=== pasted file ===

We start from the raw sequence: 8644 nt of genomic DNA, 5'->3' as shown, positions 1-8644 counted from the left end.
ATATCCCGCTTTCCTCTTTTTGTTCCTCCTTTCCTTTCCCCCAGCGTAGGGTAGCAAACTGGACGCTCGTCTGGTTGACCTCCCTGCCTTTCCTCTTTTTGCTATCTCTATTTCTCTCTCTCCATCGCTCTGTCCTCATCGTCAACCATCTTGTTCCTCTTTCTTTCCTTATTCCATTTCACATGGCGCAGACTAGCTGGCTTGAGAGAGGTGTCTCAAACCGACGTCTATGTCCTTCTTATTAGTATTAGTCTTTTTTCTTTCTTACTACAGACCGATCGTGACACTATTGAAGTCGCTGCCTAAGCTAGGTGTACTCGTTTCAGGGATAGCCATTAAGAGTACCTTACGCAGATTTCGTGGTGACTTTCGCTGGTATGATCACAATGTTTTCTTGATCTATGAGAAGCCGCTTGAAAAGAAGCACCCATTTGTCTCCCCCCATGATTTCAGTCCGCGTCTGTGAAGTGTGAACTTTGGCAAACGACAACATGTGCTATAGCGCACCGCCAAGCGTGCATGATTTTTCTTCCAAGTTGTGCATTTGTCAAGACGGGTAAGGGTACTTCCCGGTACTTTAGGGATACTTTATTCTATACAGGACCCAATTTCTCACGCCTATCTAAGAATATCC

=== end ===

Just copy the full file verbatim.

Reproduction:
We start from the raw sequence: 8644 nt of genomic DNA, 5'->3' as shown, positions 1-8644 counted from the left end.
ATATCCCGCTTTCCTCTTTTTGTTCCTCCTTTCCTTTCCCCCAGCGTAGGGTAGCAAACTGGACGCTCGTCTGGTTGACCTCCCTGCCTTTCCTCTTTTTGCTATCTCTATTTCTCTCTCTCCATCGCTCTGTCCTCATCGTCAACCATCTTGTTCCTCTTTCTTTCCTTATTCCATTTCACATGGCGCAGACTAGCTGGCTTGAGAGAGGTGTCTCAAACCGACGTCTATGTCCTTCTTATTAGTATTAGTCTTTTTTCTTTCTTACTACAGACCGATCGTGACACTATTGAAGTCGCTGCCTAAGCTAGGTGTACTCGTTTCAGGGATAGCCATTAAGAGTACCTTACGCAGATTTCGTGGTGACTTTCGCTGGTATGATCACAATGTTTTCTTGATCTATGAGAAGCCGCTTGAAAAGAAGCACCCATTTGTCTCCCCCCATGATTTCAGTCCGCGTCTGTGAAGTGTGAACTTTGGCAAACGACAACATGTGCTATAGCGCACCGCCAAGCGTGCATGATTTTTCTTCCAAGTTGTGCATTTGTCAAGACGGGTAAGGGTACTTCCCGGTACTTTAGGGATACTTTATTCTATACAGGACCCAATTTCTCACGCCTATCTAAGAATATCC